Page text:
feet, and with confidence cry, ‘Lead me to the rock that is
HST May 29, 1844, page 135.1



higher than I!” When tempted by Satan the Spir-it to
grieve—The service of Christ, my Re-deem-er to
leave, I’ll claim my re-la-tion to Je-sus on
HST May 29, 1844, page 135.2



high, The rock of sal-vation that’s higher that I. HST May 29, 1844, page 135.3

16 “Hail to the brightness.”


1. Hall to the brightness of Zion’s glad morning! Joy to the
lands that in darkness have lain; Hush’d be the accents of sorrow and
mourning, Zi-on in tri-umph be-gins her mild reign.
HST May 29, 1844, page 135.4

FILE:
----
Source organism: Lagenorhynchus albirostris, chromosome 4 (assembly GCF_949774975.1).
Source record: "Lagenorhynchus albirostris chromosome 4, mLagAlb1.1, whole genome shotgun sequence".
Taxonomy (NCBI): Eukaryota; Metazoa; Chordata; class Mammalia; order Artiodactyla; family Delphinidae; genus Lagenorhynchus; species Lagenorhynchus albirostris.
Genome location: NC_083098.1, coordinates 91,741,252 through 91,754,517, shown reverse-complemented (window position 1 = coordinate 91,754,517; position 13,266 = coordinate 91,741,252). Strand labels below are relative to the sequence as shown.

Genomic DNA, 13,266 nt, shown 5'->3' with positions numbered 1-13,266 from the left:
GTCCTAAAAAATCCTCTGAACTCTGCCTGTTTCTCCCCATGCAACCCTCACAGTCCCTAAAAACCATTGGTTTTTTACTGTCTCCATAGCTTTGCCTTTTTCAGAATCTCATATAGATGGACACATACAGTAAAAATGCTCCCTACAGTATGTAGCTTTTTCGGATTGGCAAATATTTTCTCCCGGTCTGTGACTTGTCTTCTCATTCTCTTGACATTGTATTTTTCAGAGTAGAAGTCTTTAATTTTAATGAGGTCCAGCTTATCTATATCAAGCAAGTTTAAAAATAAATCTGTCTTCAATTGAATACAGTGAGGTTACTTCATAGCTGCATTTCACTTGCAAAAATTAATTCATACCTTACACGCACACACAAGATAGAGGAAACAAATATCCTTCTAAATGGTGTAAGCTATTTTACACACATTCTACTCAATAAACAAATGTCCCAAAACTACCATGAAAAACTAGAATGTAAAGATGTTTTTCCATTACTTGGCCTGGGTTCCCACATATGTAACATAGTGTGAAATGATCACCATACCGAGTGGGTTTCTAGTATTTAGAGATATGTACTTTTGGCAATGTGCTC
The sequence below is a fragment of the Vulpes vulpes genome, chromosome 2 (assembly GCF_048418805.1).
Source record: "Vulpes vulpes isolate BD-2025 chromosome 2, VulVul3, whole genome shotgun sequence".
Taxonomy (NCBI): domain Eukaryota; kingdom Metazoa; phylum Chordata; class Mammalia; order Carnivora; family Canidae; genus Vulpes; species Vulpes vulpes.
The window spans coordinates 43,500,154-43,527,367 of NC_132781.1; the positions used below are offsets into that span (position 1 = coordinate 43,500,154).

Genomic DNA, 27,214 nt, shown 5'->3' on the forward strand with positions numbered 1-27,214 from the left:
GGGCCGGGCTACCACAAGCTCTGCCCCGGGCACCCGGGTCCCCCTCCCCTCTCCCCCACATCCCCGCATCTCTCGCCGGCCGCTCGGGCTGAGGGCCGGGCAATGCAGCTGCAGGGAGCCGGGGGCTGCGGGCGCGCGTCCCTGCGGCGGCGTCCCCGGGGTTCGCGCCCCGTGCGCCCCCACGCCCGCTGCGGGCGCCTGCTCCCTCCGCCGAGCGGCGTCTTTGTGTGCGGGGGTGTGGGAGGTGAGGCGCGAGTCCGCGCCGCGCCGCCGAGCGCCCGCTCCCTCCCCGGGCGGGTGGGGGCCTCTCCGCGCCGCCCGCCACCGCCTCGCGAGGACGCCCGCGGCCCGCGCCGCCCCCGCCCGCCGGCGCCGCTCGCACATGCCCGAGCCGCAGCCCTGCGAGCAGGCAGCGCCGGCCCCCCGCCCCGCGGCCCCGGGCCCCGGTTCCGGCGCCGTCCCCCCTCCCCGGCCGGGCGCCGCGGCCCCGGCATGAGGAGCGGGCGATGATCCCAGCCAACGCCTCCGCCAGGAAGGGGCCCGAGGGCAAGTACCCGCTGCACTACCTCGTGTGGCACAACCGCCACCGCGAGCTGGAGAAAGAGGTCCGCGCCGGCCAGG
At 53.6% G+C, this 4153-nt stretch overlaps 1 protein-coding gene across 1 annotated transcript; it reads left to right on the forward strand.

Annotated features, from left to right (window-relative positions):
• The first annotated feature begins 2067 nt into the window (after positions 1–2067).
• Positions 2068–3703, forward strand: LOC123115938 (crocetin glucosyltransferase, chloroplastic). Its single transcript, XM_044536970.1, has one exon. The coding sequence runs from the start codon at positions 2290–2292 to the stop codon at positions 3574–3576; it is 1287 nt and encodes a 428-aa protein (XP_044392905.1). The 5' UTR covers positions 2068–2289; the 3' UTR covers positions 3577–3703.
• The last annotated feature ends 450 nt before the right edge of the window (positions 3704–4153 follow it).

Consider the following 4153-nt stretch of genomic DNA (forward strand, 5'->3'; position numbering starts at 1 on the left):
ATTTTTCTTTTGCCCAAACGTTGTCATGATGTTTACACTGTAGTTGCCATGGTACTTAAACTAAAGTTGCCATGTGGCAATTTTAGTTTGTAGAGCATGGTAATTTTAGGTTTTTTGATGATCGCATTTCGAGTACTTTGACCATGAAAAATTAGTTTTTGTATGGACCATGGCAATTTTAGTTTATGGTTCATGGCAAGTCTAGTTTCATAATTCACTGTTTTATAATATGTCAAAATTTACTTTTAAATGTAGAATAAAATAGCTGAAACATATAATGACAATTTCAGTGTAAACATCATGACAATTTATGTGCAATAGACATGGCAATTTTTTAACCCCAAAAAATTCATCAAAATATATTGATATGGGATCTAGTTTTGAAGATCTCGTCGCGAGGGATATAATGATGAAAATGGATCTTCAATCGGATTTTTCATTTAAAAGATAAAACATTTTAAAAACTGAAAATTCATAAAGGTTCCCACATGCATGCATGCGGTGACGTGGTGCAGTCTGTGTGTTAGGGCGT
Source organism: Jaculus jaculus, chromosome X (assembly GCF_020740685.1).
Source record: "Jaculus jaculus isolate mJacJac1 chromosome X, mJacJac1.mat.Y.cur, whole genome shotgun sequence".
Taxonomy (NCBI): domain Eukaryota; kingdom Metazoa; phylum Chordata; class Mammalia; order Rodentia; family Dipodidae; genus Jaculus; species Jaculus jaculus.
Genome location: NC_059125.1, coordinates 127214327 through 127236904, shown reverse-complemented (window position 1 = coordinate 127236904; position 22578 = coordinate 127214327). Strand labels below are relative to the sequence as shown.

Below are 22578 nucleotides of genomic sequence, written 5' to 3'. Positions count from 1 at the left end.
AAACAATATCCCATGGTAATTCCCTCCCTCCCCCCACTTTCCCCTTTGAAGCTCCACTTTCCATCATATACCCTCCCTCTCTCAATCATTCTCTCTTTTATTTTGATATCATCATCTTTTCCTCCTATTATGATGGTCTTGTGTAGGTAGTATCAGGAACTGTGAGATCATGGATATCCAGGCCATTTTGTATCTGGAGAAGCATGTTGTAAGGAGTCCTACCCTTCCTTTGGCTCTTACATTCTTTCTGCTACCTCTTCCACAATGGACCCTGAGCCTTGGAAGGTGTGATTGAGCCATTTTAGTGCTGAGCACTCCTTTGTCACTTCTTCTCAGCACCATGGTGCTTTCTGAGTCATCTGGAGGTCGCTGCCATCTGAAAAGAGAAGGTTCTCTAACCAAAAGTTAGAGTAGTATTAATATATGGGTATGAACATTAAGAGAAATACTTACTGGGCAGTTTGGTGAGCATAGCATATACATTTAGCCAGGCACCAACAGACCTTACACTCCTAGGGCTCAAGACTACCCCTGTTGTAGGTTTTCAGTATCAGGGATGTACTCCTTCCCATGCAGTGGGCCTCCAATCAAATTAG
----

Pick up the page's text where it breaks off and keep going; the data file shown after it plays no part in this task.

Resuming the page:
3. When judgments, O Lord, are abroad in the land,
And merited vengeance descends from thy hand!
O’erwhelmed with the sight, for protection I’ll fly,
And hide in the Rock, that is higher than I!
HST May 29, 1844, page 135.5

4. When summoned away before God to appear,
By free-grace supported I’ll yield without fear!
Most gladly I’ll venture with Jesus on high,
To enter the Rock that is higher than I!
HST May 29, 1844, page 135.6

5. ‘Tis there, with the chosen of Jesus, I long
To dwell, and eternally join in the song,
Of praising and blessing with angels on high,
Christ Jesus, the Rock that is higher than I!
HST May 29, 1844, page 135.7

6. The faithful sure promise the fathers believed,
Shall then be fulfilled and the glory received;
The hand that was pierced for me wipe my tears dry.
For to reign with the One that is higher than I.
HST May 29, 1844, page 135.8

2. Hail to the brightness of Zion’s glad morning,
Long by the prophets of Israel foretold;
Hail to the millions from bondage returning.